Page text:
Communicating with Alzheimer’s Patients: Tips for Family Caregivers

We know that there are nearly 5.4 million people in the United States currently diagnosed with Alzheimer’s disease which is now the sixth leading cause of death with many more new sufferers to follow as the population ages.

We also know that Alzheimer’s is a disease marked by a disruption in memory that leads to difficulty carrying out activities of daily life.  This is not a normal aging process.  Alzheimer’s is one type of dementia but there are other types with equally devastating effects.

Caregivers of those afflicted with Alzheimer’s are caring for family members day in and day out and putting in an estimated  $219 Billion worth of unpaid care.

The statistics are daunting and research is happening now to find a cure and hopefully at the very least, some treatment to help those who care.

Alzheimer’s Family Caregivers in for a Long Battle

Because people with Alzheimer’s lose function and memory over time, it is a long grueling battle for them and for their family caregivers.

Gradually people are unable to follow directions either spoken or written. They forget experiences first that just happened and eventually what happened in the past, including the ability to recognize their loved ones.

Those with Alzheimer’s eventually become unable to provide any care for themselves, including such basic tasks as tooth brushing, dressing, eating or drinking, toileting, walking and other personal care activities. Many also will forget where they are or where they should go so begin to wander and even elope. In addition, many sufferers become aggressive, argumentative and have behaviors that are not only hard to control but dangerous for their caregivers.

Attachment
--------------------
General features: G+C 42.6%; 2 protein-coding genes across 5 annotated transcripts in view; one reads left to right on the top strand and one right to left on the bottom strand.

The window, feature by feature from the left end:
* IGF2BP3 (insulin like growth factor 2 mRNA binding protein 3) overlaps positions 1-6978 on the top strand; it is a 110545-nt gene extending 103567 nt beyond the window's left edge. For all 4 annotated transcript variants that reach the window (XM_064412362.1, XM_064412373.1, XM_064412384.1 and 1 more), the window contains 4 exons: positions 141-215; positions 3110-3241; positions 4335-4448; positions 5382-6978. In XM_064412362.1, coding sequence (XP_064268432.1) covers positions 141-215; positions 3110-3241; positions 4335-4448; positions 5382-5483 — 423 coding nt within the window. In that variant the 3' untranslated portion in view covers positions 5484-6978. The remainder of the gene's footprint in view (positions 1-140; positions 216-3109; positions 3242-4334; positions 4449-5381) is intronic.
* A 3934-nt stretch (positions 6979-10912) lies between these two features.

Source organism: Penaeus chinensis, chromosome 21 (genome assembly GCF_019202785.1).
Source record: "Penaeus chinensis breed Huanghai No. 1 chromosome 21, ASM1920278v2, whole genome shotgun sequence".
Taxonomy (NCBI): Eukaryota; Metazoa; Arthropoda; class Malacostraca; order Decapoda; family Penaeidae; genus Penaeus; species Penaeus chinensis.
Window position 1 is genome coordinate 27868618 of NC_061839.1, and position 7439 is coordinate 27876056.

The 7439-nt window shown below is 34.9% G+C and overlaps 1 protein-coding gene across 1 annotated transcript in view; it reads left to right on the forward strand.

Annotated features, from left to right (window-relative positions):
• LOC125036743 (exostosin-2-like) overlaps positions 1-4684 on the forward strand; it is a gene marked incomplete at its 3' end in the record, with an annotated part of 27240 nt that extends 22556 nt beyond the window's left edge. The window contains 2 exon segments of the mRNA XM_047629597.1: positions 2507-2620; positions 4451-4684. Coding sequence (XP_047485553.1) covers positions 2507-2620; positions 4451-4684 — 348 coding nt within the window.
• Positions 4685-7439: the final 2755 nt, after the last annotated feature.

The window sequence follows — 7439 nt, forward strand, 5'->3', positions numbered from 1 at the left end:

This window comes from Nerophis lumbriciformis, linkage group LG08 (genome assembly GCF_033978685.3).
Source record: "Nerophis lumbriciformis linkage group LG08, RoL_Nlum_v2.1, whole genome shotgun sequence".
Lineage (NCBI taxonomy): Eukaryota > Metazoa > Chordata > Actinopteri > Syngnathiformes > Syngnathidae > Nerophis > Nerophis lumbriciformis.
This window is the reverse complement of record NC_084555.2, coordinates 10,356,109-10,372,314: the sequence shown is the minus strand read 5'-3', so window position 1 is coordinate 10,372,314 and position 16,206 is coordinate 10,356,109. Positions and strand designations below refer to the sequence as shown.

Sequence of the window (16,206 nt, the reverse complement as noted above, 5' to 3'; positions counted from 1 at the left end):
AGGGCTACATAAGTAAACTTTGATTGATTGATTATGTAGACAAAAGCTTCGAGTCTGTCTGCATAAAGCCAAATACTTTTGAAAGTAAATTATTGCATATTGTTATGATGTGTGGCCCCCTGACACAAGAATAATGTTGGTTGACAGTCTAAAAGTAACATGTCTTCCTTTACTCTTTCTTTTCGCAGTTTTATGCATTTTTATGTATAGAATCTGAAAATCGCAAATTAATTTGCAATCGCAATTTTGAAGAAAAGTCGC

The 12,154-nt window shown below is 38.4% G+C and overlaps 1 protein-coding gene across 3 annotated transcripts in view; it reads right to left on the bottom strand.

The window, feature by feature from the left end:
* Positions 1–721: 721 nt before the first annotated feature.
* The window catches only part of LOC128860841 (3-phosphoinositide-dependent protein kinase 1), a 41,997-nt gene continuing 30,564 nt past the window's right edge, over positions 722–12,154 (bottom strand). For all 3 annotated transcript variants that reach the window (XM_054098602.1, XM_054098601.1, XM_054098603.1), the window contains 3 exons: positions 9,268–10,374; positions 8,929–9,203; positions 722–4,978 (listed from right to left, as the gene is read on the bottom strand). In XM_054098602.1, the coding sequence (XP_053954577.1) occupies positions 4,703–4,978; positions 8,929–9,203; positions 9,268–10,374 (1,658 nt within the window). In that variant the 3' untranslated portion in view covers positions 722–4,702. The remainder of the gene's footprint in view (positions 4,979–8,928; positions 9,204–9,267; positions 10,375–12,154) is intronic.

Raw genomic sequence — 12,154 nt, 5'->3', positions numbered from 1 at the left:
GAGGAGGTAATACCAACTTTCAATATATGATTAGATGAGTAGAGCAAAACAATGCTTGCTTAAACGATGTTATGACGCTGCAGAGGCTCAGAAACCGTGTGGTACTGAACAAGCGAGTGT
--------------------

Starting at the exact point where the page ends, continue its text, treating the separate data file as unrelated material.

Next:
Alzheimer’s Communications Strategies

  • Speak to your loved one using clear and concise language. Speak slowly. Ask direct questions requiring yes and no answers that won’t frustrate your loved one as they struggle to remember the words to answer your questions.
  • Talk both low and slow.  Ask one question at a time instead of rapid fire, waiting for an answer before asking another. Use a calm voice.
  • Make face to face contact, look directly into their eyes and gain their focus before trying to get an answer.
  • Give a direction in a simple sentence with a great deal of details. “Put the blue plate onto the table in front of you” instead of “set the table, there are the plates”.
  • Use appropriate facial expressions to set the mood desired. If you show your frustration, anger or fear that is the way your loved one will respond to you.
  • Limit choices that you offer, giving just two options if possible, such as do you want an apple or a banana instead of we have grapes, bananas, kiwi and applesauce in the fridge – which one do you want for lunch later?
  • Repeat your questions, directions or chitchat if you don’t think you had their focus instead of getting upset over their lack of response.
  • Watch your body language. Just like your tone of voice, your body movements might be conveying the wrong message in your loved one’s mind resulting in inappropriate responses.

The more you know about effective, purposeful communication with your senior afflicted with Alzheimer’s or other types of dementia, the less stress you will feel as a caregiver and they will as the one for whom you are caring.

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